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David F. Nichols, Howard S. Hock; Reverse-Phi Motion Without Reversing Luminance Polarity: Evidence for Edge Detection in the Perception of Object Motion. Journal of Vision 2004;4(8):551. doi: 10.1167/4.8.551.
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© ARVO (1962-2015); The Authors (2016-present)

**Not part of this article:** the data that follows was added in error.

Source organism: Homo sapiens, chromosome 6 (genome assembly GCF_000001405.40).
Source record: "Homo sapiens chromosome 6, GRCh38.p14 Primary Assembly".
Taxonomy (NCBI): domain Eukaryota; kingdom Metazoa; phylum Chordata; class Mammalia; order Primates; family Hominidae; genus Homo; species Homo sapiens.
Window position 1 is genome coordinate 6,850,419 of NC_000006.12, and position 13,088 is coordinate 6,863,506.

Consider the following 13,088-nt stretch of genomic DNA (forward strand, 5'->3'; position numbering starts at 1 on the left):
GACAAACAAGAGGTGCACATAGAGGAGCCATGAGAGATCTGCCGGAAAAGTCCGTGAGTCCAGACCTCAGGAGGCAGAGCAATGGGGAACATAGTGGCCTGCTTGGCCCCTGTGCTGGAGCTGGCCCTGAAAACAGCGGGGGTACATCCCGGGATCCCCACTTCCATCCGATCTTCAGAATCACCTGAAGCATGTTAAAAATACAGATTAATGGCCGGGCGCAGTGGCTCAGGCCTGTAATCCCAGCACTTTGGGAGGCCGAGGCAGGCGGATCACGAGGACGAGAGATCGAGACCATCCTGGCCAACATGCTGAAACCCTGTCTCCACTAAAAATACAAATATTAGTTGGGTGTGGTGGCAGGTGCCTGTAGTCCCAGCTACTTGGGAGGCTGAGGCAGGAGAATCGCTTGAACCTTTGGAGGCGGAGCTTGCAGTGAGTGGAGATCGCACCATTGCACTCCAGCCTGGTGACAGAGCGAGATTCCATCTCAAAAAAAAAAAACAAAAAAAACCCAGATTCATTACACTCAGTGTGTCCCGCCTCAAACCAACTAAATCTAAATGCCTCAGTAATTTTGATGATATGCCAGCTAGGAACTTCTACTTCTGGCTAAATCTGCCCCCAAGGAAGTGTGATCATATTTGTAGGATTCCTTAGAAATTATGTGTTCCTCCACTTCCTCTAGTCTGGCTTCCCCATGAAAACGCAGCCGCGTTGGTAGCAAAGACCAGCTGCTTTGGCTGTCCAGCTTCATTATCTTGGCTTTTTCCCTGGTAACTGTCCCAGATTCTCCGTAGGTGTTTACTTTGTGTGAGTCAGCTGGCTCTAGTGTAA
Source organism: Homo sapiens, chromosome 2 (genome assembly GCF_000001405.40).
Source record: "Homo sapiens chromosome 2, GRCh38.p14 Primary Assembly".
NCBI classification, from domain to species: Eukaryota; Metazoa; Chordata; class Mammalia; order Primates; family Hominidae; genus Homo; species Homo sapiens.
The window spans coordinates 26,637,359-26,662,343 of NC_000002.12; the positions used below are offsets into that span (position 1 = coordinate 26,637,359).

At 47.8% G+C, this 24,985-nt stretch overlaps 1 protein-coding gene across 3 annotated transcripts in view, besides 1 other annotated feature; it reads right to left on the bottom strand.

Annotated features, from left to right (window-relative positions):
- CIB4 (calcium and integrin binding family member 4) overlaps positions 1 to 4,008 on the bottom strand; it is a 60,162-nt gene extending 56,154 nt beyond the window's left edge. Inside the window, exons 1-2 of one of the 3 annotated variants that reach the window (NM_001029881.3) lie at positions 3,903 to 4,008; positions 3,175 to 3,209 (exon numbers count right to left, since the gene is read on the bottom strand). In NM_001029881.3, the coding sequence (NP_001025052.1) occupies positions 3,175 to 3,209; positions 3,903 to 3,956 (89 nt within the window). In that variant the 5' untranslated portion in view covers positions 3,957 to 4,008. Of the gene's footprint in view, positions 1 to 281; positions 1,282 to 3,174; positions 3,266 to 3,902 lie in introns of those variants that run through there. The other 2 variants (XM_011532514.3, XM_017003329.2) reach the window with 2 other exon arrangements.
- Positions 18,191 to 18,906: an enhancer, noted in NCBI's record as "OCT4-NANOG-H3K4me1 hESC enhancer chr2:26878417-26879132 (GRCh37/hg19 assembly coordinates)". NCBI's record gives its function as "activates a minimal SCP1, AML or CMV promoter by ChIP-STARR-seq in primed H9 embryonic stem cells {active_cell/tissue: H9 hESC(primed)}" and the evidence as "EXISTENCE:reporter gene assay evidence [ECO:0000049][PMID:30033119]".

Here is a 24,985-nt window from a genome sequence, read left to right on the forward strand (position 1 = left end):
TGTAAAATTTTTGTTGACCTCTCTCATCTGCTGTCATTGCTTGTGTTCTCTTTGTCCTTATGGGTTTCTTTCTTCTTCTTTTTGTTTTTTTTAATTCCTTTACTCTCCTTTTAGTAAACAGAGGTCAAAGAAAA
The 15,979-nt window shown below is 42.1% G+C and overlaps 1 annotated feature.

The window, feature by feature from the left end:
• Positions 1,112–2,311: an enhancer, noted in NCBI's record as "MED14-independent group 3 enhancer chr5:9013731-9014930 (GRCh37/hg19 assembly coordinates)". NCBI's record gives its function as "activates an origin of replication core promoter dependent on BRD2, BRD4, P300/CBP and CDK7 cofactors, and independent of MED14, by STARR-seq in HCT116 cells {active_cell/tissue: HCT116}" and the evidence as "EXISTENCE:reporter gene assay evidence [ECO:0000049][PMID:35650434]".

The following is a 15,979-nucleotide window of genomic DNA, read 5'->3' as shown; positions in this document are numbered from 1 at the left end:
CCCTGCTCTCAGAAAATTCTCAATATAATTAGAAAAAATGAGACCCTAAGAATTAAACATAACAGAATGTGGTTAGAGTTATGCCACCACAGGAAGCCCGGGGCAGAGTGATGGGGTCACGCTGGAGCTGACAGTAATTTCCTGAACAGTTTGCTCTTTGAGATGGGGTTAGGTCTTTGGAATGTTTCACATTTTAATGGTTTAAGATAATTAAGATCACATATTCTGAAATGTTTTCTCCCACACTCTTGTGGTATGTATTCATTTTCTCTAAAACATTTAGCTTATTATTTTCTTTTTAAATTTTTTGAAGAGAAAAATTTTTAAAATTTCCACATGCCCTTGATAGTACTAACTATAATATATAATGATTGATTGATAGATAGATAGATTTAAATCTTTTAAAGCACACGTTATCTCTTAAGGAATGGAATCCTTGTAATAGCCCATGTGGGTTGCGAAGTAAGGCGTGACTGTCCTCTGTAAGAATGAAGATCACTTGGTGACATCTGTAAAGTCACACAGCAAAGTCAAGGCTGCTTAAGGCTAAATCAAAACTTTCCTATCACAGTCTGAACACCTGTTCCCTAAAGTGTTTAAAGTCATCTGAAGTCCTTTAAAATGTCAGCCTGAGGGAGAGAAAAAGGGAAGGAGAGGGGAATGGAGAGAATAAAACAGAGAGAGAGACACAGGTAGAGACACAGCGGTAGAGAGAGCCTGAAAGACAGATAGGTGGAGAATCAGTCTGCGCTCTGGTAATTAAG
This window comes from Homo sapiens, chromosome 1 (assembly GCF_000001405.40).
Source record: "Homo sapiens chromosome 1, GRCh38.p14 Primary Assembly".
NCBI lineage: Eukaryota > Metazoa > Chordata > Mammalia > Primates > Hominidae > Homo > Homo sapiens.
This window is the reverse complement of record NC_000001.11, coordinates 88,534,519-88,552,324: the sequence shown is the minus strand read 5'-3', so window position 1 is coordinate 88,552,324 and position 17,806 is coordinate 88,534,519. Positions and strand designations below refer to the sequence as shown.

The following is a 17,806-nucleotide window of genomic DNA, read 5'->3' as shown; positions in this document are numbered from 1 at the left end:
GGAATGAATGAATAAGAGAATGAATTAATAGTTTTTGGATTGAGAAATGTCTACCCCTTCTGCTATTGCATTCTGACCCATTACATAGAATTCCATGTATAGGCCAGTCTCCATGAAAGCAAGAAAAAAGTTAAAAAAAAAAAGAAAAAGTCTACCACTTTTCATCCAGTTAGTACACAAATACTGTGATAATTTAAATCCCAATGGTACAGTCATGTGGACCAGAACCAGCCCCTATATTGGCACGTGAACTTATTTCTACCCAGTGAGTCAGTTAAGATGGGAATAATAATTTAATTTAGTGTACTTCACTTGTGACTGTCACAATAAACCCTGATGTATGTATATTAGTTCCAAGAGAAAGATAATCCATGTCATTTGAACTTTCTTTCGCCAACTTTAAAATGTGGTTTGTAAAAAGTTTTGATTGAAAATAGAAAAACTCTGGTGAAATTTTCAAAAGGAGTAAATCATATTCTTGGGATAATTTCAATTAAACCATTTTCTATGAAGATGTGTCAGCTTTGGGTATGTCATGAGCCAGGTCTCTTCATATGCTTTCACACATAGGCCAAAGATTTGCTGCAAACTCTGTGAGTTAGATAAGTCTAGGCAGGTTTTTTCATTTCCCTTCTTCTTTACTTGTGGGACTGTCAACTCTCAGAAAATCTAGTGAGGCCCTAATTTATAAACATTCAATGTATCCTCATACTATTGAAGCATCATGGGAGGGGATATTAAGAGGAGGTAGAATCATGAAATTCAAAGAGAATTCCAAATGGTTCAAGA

The mechanism responsible for the perception of apparent motion is studied through a new phenomenon: Reverse phi motion for a displaced object without the object's displacement being accompanied by the reversal of its luminance polarity (the latter as in Anstis & Rogers, 1975). We have found that motion is perceived in the direction opposite to an object's displacement when the object (with greater-than-background luminance) is flanked by contiguous, static bars that are higher in luminance than the object. The reverse phi motion increases as the difference in luminance between the object and flankers is decreased. Reverse phi is lost, however, when a small gap is introduced between the flankers and the object. These results cannot be accounted for by the motion energy of the stimulus, which specifies motion in the direction the object is shifted, irrespective of the presence or absence of static flankers or gaps. It is proposed instead that the perception of apparent motion is based on the counter-changing activation of edge detectors lying along the boundaries of the displaced object. The sensitivity of reverse phi to the presence of small gaps implies that the edge detection occurs in area V1. It is also noteworthy that when reverse phi motion is perceived, it is the space over which the object is shifted that is perceived as moving rather than the object itself. We thus find evidence for structure from motion at the level of figure/ground segregation.
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